Not to date myself or anything, but can anyone else remember going to the video store on a Friday or Saturday night? I’d wander the aisles and take a look at every movie on the “just released” rack in order to decide which one or two videos I was going to rent. Netflix and the Internet have pretty much killed the video store these days and so what’s a video store product manager to do?
(Streaming) Video Killed The Video Store
To be a video store product manager in the 1990s was the bomb! Everyone finally had a VCR in their house and the movie studios were cranking out movies, both new and old, on video tape left and right. Your only real problem was trying to get your stock level right so that you could meet the needs of most of your customers.
Almost overnight everything changed. Those darn DVDs came along. Sure, you could start to replace the tapes in your stores with DVDs, but all of a sudden the product managers over at Netflix discovered that you could cheaply use the U.S. postal mail to send DVDs to people’s homes. Oh, oh – now your store was under threat. There was nothing on anyone’s product manager job description that told how to handle this situation.
As though things couldn’t get even worse, they did. Since so many consumers now had high-speed internet service to their house, the Netflix product managers moved on to the next stage of their game: offering streaming video and making it so you didn’t even have to wait by your mailbox anymore.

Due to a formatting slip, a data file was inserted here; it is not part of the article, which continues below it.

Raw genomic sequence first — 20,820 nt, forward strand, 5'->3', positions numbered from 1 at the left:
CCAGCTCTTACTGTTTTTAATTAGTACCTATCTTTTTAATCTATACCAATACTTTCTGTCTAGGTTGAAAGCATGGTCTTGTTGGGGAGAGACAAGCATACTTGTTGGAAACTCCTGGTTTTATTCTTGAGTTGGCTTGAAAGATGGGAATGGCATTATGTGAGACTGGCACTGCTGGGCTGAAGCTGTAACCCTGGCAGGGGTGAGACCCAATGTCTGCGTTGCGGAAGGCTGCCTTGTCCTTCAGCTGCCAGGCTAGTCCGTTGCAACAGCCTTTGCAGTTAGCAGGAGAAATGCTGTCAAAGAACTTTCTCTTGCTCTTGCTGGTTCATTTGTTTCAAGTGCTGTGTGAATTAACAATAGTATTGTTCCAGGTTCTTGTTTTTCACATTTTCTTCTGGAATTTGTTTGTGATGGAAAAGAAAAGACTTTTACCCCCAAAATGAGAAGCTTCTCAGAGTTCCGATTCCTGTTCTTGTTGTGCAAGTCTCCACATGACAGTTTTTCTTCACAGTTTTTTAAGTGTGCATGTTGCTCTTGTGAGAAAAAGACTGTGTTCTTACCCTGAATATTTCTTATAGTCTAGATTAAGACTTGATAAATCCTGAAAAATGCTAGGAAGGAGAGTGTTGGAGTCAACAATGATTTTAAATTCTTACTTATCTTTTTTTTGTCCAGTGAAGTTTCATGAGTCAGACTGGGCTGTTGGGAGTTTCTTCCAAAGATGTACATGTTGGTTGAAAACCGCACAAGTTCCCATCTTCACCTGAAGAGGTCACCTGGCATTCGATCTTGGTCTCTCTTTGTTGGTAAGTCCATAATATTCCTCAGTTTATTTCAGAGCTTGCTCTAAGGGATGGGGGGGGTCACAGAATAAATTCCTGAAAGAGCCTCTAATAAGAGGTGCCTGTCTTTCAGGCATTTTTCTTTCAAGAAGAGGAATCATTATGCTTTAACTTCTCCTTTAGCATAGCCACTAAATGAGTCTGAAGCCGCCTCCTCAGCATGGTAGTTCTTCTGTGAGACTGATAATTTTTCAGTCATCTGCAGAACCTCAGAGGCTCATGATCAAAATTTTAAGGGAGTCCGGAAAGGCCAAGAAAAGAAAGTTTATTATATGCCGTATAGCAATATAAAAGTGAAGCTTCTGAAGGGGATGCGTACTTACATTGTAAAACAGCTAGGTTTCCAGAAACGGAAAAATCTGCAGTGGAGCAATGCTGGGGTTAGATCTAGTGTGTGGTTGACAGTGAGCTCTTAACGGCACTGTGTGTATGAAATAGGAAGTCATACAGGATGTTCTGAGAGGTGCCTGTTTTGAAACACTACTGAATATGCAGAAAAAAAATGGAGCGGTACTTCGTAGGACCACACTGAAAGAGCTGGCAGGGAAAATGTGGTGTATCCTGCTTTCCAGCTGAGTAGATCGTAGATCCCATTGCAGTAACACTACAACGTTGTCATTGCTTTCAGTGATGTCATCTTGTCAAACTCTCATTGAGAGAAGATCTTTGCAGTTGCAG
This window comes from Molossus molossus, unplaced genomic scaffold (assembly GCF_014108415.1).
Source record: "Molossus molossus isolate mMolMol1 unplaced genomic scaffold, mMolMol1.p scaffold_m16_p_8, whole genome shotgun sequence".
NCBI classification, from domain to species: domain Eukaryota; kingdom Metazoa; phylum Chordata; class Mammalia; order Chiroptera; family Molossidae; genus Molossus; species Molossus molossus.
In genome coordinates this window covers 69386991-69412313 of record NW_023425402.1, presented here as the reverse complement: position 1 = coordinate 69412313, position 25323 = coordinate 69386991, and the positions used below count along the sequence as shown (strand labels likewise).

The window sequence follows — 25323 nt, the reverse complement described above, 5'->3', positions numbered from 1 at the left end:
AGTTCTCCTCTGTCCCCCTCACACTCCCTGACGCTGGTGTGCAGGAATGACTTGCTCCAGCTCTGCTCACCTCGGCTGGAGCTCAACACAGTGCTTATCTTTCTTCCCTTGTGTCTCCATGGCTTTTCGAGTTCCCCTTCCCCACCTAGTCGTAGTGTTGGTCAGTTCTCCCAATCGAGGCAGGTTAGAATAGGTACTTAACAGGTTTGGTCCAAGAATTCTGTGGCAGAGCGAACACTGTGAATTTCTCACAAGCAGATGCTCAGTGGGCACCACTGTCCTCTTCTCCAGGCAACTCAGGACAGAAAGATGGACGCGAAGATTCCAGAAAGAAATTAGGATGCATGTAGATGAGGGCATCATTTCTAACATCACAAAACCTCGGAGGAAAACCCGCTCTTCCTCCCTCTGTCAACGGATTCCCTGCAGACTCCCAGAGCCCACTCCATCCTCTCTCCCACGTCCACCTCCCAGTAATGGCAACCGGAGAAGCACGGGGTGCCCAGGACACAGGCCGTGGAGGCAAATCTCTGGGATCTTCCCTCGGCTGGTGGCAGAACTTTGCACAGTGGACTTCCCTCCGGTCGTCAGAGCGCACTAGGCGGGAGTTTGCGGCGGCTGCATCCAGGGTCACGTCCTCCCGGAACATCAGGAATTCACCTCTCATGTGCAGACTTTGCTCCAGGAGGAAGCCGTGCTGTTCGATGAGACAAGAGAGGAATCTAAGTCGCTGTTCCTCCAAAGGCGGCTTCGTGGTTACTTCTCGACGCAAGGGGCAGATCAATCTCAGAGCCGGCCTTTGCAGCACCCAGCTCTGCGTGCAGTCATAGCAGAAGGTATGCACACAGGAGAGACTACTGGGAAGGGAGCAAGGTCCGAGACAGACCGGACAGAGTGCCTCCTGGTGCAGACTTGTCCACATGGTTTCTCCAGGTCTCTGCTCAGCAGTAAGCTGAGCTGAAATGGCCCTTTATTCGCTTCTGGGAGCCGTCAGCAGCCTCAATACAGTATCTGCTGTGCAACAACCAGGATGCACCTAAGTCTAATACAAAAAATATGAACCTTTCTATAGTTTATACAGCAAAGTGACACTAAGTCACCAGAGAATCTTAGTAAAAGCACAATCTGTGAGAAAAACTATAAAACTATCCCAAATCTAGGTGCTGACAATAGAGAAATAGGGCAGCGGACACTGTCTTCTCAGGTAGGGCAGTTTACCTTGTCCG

Given all of these superior ways to get your hands on the latest and greatest videos, why would anyone still make filmes evangelicos the trek to the store and run the risk of incurring late fees? There are some people for whom a weekend video is still a spur-of-the-moment purchase. These last remaining people were vacuumed up when the product managers from Redbox placed their self-service DVD rental kiosks outside of 7-11′s and other stores. That’s it, game over for the video stores.
How Video Stores Are Being Reborn
But wait, all of the stores have not gone away. Sure, sure – the big chain ones like Blockbuster and Hollywood Video have been closing their doors left and right. However, a number of the independent video stores are still open for business. What have their product managers been doing?
A number of the stores have changed the products that they offer to their customers. Some have started to offer events. Nicole LaPorte from the New York Times reports that these have included a film studies program, classes on anime mythology, lectures by filmmakers and spoken word events. Clearly, this isn’t your father’s Blockbuster store.
What you’re starting to see is that place that we used to go to rent video tapes is transforming itself into more of a community gathering place or a cultural hub for people who really like films. The store product managers are positioning their products to be different than Netflix which clearly has no soul: it is both nameless (who is sending me those videos?) and faceless (exactly where is Netflix located?).